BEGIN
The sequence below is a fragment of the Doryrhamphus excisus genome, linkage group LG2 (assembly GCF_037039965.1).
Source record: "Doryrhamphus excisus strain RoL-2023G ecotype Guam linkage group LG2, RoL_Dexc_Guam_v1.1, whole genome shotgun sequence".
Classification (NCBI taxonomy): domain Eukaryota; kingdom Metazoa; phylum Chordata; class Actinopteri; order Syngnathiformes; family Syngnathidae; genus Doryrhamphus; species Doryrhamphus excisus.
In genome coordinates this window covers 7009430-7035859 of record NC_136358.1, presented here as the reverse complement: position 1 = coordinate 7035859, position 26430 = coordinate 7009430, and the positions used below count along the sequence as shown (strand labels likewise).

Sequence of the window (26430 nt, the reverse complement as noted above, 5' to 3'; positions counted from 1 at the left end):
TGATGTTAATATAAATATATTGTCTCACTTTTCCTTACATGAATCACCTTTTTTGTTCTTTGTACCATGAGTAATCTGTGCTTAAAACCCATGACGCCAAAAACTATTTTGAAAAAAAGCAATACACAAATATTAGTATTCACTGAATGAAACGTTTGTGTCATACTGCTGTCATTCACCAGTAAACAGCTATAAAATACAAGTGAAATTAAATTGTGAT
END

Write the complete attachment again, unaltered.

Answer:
The sequence below is a fragment of the Doryrhamphus excisus genome, linkage group LG2 (assembly GCF_037039965.1).
Source record: "Doryrhamphus excisus strain RoL-2023G ecotype Guam linkage group LG2, RoL_Dexc_Guam_v1.1, whole genome shotgun sequence".
Classification (NCBI taxonomy): domain Eukaryota; kingdom Metazoa; phylum Chordata; class Actinopteri; order Syngnathiformes; family Syngnathidae; genus Doryrhamphus; species Doryrhamphus excisus.
In genome coordinates this window covers 7009430-7035859 of record NC_136358.1, presented here as the reverse complement: position 1 = coordinate 7035859, position 26430 = coordinate 7009430, and the positions used below count along the sequence as shown (strand labels likewise).

Sequence of the window (26430 nt, the reverse complement as noted above, 5' to 3'; positions counted from 1 at the left end):
TGATGTTAATATAAATATATTGTCTCACTTTTCCTTACATGAATCACCTTTTTTGTTCTTTGTACCATGAGTAATCTGTGCTTAAAACCCATGACGCCAAAAACTATTTTGAAAAAAAGCAATACACAAATATTAGTATTCACTGAATGAAACGTTTGTGTCATACTGCTGTCATTCACCAGTAAACAGCTATAAAATACAAGTGAAATTAAATTGTGAT